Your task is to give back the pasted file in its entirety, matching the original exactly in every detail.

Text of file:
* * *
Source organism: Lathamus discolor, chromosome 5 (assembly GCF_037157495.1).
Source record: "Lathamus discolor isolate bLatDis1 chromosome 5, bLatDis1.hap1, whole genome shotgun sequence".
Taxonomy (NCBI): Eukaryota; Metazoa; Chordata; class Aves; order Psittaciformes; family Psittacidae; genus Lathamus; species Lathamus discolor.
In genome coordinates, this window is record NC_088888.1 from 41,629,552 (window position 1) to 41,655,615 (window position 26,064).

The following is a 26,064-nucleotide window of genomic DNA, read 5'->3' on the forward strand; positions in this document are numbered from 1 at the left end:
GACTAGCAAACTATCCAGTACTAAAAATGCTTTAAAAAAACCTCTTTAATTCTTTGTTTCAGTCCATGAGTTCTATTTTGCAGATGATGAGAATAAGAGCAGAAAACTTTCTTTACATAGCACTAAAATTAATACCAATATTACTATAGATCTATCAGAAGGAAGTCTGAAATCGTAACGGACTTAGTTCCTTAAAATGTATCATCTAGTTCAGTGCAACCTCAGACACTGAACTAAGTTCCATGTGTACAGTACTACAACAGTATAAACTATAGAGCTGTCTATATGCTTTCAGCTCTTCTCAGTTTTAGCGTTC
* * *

Source organism: Lathamus discolor, chromosome 5 (assembly GCF_037157495.1).
Source record: "Lathamus discolor isolate bLatDis1 chromosome 5, bLatDis1.hap1, whole genome shotgun sequence".
Taxonomy (NCBI): Eukaryota; Metazoa; Chordata; class Aves; order Psittaciformes; family Psittacidae; genus Lathamus; species Lathamus discolor.
In genome coordinates, this window is record NC_088888.1 from 41,629,552 (window position 1) to 41,655,615 (window position 26,064).

The following is a 26,064-nucleotide window of genomic DNA, read 5'->3' on the forward strand; positions in this document are numbered from 1 at the left end:
GACTAGCAAACTATCCAGTACTAAAAATGCTTTAAAAAAACCTCTTTAATTCTTTGTTTCAGTCCATGAGTTCTATTTTGCAGATGATGAGAATAAGAGCAGAAAACTTTCTTTACATAGCACTAAAATTAATACCAATATTACTATAGATCTATCAGAAGGAAGTCTGAAATCGTAACGGACTTAGTTCCTTAAAATGTATCATCTAGTTCAGTGCAACCTCAGACACTGAACTAAGTTCCATGTGTACAGTACTACAACAGTATAAACTATAGAGCTGTCTATATGCTTTCAGCTCTTCTCAGTTTTAGCGTTC